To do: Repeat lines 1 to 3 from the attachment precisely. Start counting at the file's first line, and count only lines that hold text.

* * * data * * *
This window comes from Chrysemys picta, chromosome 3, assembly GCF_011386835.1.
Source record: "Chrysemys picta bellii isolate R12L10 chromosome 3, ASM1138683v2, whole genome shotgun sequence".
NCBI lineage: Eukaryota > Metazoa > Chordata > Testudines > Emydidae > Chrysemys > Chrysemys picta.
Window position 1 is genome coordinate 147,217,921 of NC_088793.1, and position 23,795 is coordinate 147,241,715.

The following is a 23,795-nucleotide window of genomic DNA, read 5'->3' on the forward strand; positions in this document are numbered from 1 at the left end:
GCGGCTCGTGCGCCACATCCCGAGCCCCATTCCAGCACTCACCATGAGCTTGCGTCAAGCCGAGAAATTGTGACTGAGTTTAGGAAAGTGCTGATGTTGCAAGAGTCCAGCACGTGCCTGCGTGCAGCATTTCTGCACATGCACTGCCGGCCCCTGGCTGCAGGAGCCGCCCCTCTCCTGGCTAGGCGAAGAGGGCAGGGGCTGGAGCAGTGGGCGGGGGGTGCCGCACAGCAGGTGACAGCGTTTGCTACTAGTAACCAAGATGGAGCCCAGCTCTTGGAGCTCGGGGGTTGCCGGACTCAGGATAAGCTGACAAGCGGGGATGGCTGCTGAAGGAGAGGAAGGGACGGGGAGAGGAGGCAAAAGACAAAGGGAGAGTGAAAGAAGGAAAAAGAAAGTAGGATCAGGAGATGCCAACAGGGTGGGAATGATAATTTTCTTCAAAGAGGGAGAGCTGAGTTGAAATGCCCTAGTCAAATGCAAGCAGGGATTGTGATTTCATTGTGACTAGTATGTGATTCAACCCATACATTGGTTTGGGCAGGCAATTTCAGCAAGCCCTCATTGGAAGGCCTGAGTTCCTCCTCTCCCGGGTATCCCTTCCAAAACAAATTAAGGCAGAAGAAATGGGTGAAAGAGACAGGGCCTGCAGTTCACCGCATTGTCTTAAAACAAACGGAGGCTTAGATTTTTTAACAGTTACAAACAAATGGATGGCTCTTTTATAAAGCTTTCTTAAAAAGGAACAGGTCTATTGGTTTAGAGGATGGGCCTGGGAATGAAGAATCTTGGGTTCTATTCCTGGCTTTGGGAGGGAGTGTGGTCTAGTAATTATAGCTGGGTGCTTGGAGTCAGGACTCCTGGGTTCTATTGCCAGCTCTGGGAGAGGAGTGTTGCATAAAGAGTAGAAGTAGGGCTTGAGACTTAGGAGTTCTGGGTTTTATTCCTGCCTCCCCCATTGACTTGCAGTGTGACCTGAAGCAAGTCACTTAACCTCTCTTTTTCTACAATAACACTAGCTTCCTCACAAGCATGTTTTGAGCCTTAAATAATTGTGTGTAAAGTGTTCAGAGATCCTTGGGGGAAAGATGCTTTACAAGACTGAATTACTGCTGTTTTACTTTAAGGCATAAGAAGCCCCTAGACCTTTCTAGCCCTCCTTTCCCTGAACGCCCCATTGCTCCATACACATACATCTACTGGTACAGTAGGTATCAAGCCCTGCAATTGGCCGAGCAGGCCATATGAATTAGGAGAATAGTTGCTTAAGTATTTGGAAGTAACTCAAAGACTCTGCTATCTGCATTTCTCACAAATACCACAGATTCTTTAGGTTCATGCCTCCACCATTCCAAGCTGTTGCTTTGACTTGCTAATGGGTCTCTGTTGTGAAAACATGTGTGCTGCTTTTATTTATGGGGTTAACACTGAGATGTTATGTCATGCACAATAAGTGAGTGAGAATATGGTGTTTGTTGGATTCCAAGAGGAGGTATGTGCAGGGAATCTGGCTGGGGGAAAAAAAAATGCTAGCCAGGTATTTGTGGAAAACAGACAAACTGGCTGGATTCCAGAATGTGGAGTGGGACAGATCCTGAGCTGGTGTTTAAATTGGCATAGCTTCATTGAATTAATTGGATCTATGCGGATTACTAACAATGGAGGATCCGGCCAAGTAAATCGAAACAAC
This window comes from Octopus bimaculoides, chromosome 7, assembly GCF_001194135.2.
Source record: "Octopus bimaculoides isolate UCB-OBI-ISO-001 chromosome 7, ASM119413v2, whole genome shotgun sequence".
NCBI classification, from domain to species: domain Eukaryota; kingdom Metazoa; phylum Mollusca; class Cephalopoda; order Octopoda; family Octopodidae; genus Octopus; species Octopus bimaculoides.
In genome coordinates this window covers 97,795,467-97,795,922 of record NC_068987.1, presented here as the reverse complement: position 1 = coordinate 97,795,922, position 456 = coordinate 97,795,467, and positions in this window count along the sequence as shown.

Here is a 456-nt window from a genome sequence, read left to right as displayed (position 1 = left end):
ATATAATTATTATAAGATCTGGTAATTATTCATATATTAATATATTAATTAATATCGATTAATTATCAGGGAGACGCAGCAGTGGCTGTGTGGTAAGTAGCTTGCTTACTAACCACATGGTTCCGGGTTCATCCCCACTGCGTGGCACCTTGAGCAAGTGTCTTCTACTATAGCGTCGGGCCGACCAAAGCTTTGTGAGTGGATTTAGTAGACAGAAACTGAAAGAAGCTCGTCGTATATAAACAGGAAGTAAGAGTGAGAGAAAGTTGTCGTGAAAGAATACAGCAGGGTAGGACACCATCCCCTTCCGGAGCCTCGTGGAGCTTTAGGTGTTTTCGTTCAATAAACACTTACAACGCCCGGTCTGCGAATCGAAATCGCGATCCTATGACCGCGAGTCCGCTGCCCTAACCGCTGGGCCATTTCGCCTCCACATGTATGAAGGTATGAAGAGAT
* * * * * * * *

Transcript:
This window comes from Chrysemys picta, chromosome 3, assembly GCF_011386835.1.
Source record: "Chrysemys picta bellii isolate R12L10 chromosome 3, ASM1138683v2, whole genome shotgun sequence".
NCBI lineage: Eukaryota > Metazoa > Chordata > Testudines > Emydidae > Chrysemys > Chrysemys picta.